– There may be a few- odd companies whose finances are buoyant; but the honorable senator knows quite well that public companies in Australia to-day are crippled by taxes. Other countries have realized the damaging effects of company tax. In the United States of America company taxes have been reduced by 980,000,000 dollars. In South Africa they have been reduced from 15s. to 10s. in the £1, and a generous allowance is made for replacements. In Australia 2,000,000 people are directly engaged in industry, whilst 5,000,000 are dependent upon- them. If the Government persists with its present policy the standard of living must decline, and every one in the community must suffer. The Government should have reduced company tax and income tax on the higher ranges .of income in order to encourage increased production, and, at the same time, afford relief to those on the lower ranges of income by reducing indirect (axes. Direct and indirect taxes in 1944-45 amounted to £360,000,000, or £49 per capita. Of that sum, income tax collections amounted to £216,000,000, or £29’ per capita, and’ indirect taxes amounted to £144,000,000, or £20 per capita. Persons who earn £8 a week, or less, pay the bulk of indirect tax. Of our total wage-earners of 3,000,000, 80 per cent, receive a wage of £8 a week, or less; but their total earnings amount to £725,000,000 a year, or £247 per capita. After allowing for concessional deductions, those persons pay tax of £9 or less per capita. The Government now proposes to relieve those persons of some of that average tax of £9 per capita, hoping, apparently, that such people will show their gratitude by returning it to office at the next general elections. However, there is the distinct possibility that those people will realize that the Government has relieved them of very little tax when it has the opportunity to relieve them of very much, and, consequently, will not support the Government, if only because they resent the insult which it offers to their intelligence. Persons who earn £8 a week or less pay the bulk of indirect taxes. That is because indirect taxes are imposed upon many of the necessaries of life. For instance, collections of excise duties total £46,000,000 a year, or £6 8s. per capita, whilst collections of customs duties total £21,000,000, or £2 15s. 9d. per capita; and sales tax totals £29,000,000, or £4 per capita, whilst entertainments tax totals £7,000,000, or £1 per capita. An excise duty is imposed on such items as beer, cigarettes and tobacco. When a worker buys a schooner of beer for lid., the Government receives 5-Jd. in excise’ duty, whilst 6 1/2d. of the lOd. the worker pays for a packet of cigarettes is excise duty. Of the 2s. lOd. which the worker pays for 2 oz. tobacco, the Government receives ls. 9d. in excise duty; and, in terms of money, four matches out of every nine represents excise duty. No doubt, some people will say that only 37 per cent, of items are subject to sales tax, but that 37 per cent, includes many of the everyday needs of the worker. Sales tax is imposed at the rate of 1 per cent, on certain items, 12^ per cent, on others, and 25 per cent, on others. Sales tax upon items in the second class produces the greatest revenue of the three classes. That is because . those items include such things as furniture, carpets, linoleum, crockery, cutlery, kitchenware, &c. Those things are required in every home, and it is significant that collections of sales tax during the last financial year exceeded the Government’s estimate by £3,500,000. The reason for this is not hard to find. Many exservicemen have been setting up homes, and have been obliged to buy such articles. For instance, of every £50 a person expends on furniture subject to sales tax- at the rate of 12^ per cent., the Government receives £5 lis. Very few people can carry on without purchasing items which are subject to sales tax at the rate of 7 per cent., although such goods are usually described as cheap goods. Of the cost of a suit of clothes, the Government receives in tax 17s., ls. 9d. of the cost of a new shirt, and about 4s. 9d. of the cost of a hat. Many so-called luxury goods upon which sales tax is levied at -the rate, of 25 per cent, are purchased by the low wage-earner. Of every 5s. . a person expends on ice cream and chocolates, the Government receives ls. in sales tax. From these figures it is clear that the Government could have afforded most, relief to the working man by reducing indirect taxes. At the same time, it should have reduced company tax and income tax on the higher ranges in order to give an impetus to production. However, the Government has made up its mind. . I firmly support the Liberal party in advocating an immediate reduction of taxes by 40 per cent. Another good vote catcher in the Financial Statement is the proposal to increase the rate of the old-age pension. No honorable - senator on this side of the chamber has ever opposed the liberalization of invalid and old-age pensions. Bearing in mind the increased cost of living, these people are entitled to an increase of pension. However, the Government could be more generous towards them. For instance, it should not limit in any way whatever the income which a pensioner can earn independently of his, or her pension. If a pensioner is healthy, he, or she, should be allowed to earn whatever he, or she, is capable of earning without ‘surrendering, or reducing, pension rights.’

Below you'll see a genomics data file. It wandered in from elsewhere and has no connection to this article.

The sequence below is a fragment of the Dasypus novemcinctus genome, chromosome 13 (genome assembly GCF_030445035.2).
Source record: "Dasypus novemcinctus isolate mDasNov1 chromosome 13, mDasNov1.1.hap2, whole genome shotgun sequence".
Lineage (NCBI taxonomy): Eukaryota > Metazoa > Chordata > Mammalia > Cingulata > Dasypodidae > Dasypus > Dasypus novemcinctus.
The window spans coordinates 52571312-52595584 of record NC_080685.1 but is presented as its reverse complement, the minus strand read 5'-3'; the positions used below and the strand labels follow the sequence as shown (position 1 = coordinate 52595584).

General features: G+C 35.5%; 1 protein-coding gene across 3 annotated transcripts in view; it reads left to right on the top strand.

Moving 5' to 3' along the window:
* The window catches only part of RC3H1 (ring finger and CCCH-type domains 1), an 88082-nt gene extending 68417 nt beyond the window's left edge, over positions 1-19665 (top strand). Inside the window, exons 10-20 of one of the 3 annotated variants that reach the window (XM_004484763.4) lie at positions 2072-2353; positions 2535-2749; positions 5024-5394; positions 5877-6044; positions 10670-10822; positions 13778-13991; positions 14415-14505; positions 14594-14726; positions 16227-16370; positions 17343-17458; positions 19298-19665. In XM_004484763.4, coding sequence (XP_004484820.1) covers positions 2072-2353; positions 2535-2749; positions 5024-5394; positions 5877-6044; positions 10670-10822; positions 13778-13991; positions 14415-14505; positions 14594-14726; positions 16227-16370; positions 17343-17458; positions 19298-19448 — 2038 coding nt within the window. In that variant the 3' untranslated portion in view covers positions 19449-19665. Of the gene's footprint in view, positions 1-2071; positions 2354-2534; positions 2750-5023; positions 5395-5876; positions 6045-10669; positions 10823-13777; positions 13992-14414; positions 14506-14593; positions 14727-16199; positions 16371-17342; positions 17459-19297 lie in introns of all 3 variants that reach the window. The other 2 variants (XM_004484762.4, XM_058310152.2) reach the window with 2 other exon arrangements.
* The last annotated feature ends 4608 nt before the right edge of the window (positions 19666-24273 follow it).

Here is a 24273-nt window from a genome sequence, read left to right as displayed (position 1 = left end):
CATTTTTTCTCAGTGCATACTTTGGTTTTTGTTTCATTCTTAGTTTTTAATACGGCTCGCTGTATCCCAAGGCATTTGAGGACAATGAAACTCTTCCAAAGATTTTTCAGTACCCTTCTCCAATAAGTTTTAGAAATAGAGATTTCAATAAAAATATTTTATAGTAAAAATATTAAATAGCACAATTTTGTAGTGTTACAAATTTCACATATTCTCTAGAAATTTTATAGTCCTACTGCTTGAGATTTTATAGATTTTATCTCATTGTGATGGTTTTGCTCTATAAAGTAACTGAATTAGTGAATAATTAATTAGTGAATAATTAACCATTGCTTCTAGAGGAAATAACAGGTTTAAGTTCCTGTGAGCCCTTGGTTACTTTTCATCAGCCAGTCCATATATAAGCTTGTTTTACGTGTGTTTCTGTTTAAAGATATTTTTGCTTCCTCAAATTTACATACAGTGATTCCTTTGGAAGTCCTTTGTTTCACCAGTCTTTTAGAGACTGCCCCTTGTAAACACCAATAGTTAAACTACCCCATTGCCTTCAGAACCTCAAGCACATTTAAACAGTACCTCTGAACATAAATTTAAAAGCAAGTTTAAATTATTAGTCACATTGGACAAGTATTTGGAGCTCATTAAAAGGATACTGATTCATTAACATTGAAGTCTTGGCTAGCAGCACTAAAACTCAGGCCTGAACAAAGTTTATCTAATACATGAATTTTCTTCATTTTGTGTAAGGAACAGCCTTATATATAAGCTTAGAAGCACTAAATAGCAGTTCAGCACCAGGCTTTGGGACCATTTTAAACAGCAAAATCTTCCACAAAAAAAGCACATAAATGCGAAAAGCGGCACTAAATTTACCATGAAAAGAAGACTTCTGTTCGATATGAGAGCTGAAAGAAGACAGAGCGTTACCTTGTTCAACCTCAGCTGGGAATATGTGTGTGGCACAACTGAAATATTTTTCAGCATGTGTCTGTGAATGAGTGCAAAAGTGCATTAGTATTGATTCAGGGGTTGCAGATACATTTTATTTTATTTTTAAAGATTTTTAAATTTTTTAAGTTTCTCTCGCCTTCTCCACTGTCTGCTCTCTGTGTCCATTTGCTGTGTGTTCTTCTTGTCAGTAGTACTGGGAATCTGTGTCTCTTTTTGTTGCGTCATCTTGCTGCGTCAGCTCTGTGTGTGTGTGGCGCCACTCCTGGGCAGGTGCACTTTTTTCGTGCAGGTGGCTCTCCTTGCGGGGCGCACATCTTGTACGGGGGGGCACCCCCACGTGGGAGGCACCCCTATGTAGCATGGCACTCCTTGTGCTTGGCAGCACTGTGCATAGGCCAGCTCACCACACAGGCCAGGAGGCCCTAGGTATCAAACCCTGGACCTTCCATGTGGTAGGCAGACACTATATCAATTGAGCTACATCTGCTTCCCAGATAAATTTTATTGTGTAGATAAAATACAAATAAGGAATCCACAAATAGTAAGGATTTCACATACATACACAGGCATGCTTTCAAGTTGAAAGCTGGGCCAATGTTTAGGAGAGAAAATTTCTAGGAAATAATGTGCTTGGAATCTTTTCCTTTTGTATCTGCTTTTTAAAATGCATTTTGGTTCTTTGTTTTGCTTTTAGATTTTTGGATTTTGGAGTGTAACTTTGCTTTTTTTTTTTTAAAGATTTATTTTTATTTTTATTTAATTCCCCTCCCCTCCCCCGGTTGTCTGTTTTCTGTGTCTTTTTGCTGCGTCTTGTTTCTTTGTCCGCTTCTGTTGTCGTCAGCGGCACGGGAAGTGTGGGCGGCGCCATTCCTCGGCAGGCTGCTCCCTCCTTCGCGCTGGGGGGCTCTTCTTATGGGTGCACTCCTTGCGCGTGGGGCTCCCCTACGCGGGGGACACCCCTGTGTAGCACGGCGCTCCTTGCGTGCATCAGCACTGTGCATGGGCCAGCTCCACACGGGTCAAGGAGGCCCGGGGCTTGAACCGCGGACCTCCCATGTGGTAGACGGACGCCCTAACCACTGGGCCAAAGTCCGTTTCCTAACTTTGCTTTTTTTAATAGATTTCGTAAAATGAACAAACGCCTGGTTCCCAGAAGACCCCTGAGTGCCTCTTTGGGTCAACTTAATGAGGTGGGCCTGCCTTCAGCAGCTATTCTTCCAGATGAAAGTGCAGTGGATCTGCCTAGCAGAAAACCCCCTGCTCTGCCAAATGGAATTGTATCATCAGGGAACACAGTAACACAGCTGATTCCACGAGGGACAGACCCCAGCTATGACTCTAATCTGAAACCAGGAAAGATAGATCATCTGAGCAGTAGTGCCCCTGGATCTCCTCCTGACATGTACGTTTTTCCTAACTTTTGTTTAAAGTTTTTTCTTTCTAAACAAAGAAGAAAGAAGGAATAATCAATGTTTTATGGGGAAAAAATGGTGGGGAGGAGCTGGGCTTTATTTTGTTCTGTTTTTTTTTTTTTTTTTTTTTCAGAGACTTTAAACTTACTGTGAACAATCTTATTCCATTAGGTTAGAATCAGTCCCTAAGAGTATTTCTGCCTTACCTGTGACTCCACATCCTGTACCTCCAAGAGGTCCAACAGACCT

– Honorable senators opposite had many opportunities to implement that proposal when governments which they supported were in office.